RECENTLY, while walking around Blackrock during the lockdown, Pat Fitzgerald passed a lot of places that brought back great memories of the 1950s and early ’60s, and shared them with Throwback Thursday readers.
“Places where we had games of ball, in particular Pikes Field, Hennessey’s Field, Blackrock Hurling Field, The Gardens, The Road Down The Village, The Road in Mahon Park, The Atlantic Pond,” recalled Pat.
“Everybody in our age group knew exactly where each of these was.”
Pat’s own earliest memories involve Pikes Field, where his two older brothers, John and Frank, who had the task of minding him, their baby brother, after school, would head for a game of ball.
“I was too young to participate in the fierce game that would follow, so I had to sit down behind the goals, which consisted of jackets or jumpers thrown on the ground,” said Pat.
“I can’t remember any names of the other 30 or 40 players, as I was only about two, but I knew they were tough games.
“In Hennessey’s field, I was about three or four, and I had to go in goal. I remember a few girls were playing as well and they were tough as nails - they were camogie players.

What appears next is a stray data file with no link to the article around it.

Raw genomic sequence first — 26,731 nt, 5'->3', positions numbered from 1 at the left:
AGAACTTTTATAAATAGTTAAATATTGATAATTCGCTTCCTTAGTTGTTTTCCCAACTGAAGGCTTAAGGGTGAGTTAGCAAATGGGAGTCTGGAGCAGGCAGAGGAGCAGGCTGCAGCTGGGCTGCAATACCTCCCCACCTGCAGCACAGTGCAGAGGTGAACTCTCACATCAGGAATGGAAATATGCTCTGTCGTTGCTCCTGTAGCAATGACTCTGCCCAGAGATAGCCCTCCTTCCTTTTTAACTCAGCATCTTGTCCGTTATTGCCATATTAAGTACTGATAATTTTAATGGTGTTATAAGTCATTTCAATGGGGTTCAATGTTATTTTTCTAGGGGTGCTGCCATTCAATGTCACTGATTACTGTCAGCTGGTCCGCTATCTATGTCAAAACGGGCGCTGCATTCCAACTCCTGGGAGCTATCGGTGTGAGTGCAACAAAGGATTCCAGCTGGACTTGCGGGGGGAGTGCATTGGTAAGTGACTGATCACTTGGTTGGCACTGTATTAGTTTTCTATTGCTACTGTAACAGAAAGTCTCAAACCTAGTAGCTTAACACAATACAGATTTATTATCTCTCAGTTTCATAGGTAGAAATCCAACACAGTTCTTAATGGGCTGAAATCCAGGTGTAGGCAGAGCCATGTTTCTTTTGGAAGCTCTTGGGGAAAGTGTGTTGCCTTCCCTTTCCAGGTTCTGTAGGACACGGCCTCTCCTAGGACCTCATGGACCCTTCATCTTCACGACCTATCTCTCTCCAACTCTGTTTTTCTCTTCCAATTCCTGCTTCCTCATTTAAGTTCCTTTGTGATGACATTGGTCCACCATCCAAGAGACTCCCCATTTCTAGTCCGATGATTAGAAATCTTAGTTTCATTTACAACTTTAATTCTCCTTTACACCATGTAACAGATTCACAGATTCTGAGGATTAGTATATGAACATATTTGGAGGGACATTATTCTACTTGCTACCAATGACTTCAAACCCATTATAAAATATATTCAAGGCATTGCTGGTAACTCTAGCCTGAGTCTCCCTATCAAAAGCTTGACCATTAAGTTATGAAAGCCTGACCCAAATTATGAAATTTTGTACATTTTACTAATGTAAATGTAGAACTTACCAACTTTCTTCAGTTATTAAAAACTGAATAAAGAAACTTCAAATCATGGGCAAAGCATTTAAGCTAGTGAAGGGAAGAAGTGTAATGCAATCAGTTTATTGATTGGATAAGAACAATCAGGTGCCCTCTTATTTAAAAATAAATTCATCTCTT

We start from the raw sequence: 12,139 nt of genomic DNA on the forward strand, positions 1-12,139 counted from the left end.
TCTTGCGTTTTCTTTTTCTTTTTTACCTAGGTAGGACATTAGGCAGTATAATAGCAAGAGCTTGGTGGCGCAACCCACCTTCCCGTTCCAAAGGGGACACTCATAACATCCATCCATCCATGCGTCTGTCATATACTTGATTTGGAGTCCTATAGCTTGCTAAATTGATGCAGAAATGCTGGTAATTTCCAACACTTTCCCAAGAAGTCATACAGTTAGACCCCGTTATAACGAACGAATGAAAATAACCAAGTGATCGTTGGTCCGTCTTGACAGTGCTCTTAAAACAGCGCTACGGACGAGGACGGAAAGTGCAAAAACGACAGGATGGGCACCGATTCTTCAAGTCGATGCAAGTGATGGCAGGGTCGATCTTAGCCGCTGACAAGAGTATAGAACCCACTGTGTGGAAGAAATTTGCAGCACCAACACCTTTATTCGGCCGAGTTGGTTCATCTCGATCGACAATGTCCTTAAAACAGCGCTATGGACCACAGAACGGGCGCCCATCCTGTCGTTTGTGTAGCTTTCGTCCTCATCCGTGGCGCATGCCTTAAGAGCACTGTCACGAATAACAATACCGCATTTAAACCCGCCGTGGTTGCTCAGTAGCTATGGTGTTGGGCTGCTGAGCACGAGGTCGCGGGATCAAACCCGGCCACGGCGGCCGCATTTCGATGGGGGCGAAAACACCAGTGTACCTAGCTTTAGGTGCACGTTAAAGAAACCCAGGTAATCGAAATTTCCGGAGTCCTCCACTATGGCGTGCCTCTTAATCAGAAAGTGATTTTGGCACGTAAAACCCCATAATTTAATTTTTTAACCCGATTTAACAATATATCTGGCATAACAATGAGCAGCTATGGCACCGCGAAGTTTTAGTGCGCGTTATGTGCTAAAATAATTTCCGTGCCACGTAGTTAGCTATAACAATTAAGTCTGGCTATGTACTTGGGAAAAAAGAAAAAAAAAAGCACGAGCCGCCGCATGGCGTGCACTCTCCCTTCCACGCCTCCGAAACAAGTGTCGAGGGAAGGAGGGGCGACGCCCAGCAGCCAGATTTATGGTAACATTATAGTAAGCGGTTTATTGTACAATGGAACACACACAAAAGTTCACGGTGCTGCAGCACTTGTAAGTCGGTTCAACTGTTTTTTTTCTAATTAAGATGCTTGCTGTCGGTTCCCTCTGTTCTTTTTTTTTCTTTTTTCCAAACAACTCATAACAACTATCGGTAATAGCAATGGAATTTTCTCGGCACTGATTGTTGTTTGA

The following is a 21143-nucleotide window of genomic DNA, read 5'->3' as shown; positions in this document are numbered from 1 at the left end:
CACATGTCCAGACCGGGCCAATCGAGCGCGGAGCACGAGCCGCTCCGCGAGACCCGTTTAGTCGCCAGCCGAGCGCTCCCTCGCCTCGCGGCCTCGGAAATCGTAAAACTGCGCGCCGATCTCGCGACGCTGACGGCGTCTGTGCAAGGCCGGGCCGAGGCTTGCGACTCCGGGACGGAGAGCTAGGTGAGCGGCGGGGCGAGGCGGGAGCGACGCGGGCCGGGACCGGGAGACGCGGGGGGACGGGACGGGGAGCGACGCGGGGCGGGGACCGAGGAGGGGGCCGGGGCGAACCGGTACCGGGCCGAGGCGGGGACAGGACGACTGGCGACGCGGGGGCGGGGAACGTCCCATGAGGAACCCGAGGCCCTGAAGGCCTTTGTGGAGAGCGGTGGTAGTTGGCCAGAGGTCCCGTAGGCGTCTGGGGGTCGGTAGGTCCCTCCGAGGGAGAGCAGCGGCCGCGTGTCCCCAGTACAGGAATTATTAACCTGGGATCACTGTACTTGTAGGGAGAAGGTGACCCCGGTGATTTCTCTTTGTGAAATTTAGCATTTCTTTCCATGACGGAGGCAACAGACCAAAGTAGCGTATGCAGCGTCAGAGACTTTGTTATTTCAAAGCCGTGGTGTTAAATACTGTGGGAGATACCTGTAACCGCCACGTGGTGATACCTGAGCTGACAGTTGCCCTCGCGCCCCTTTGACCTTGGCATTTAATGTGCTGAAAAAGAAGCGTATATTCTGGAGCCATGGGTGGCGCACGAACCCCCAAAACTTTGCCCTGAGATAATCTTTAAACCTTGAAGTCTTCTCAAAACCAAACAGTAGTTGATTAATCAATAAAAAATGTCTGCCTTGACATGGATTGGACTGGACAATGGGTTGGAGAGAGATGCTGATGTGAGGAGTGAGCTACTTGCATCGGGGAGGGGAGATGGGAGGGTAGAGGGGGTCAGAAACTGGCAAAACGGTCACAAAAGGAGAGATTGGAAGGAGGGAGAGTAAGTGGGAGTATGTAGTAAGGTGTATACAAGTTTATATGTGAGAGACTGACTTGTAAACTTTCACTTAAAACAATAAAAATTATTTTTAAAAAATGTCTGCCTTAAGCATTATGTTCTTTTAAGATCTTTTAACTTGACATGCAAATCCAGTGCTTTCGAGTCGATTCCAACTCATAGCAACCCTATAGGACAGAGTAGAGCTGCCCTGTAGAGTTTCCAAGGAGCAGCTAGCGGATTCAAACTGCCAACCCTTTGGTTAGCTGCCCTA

“The Blackrock Hurling Field was where I went most days after school as I got older,” added Pat.
“We had some great games of soccer there, but when certain individuals arrived to watch, we would change over to gaelic football immediately!”
Of all the fine players that played in those great games, he says, one player stands out in his memory.
“He was Pierce Lane, RIP. Pierce was a wizard with the ball, like a Stanley Matthews.
“The Gardens was situated up Cat Lane, at the back of Ropewalk, and we would play a lot of different games there, like soccer, hurling, cricket, handball, etc,” recalled Pat.
“We had a team called Village and we would play in the Blackrock Parish Hurling Leagues. We were limited enough with players, having only a small area to pick from, so we got some fairly heavy defeats along the way.”
Ironically enough, though, Pat remembers, they got a bye to the final one year, and were faced with the great Marian Park as opponents.
“Now, Marian Park had a star-studded team with players like Neally O Keeffe, John Coleman, Anthony Noonan, and Peter Cox, to name just a few. Anyway, they beat us by about 14 goals in total, but for some unknown reason John Coleman, my dear friend, was suspended and we were awarded the match!
“A few days after, we were playing in The Gardens, and Mossie Duggan came along and gave us our medals. It was as if we got All-Ireland medals with all the excitement!”
The road down the village, Pat recalls, would on some days have an awful lot of players who would be of all ages, ranging from ten to 70!
.“The Shant was one goal, and the front of the gents toilet the other. Whatever team was playing towards the toilets had an advantage, because they were a much wider goal than the Shant.
“At the back of the Rowing Club, we would have great games of handball. We made the ball from paper and twine.